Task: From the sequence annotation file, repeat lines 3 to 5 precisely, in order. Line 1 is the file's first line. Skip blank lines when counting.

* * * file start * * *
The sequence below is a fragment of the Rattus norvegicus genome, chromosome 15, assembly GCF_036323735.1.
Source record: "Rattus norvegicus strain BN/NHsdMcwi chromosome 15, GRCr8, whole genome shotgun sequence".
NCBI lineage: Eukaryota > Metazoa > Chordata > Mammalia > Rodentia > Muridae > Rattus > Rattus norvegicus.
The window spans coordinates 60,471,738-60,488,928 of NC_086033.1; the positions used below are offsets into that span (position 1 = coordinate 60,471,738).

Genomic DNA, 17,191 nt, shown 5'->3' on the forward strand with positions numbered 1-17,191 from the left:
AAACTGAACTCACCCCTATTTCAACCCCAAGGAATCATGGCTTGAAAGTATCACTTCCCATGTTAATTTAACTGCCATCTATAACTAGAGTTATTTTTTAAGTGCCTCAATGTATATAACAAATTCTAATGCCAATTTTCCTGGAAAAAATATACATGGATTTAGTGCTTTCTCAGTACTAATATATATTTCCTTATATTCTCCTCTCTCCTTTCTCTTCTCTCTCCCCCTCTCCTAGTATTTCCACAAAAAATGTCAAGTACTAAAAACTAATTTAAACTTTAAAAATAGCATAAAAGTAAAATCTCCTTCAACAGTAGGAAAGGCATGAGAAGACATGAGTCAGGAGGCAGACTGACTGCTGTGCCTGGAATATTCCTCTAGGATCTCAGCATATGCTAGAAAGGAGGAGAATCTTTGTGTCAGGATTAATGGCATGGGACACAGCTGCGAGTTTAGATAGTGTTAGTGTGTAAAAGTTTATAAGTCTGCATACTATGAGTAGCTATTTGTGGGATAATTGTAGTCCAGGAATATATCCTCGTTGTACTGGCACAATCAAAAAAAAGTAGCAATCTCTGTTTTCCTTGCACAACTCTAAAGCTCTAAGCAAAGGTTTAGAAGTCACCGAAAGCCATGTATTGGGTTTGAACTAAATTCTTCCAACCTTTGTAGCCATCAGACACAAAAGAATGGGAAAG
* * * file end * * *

NCBI lineage: Eukaryota > Metazoa > Chordata > Mammalia > Rodentia > Muridae > Rattus > Rattus norvegicus.
The window spans coordinates 60,471,738-60,488,928 of NC_086033.1; the positions used below are offsets into that span (position 1 = coordinate 60,471,738).

Genomic DNA, 17,191 nt, shown 5'->3' on the forward strand with positions numbered 1-17,191 from the left: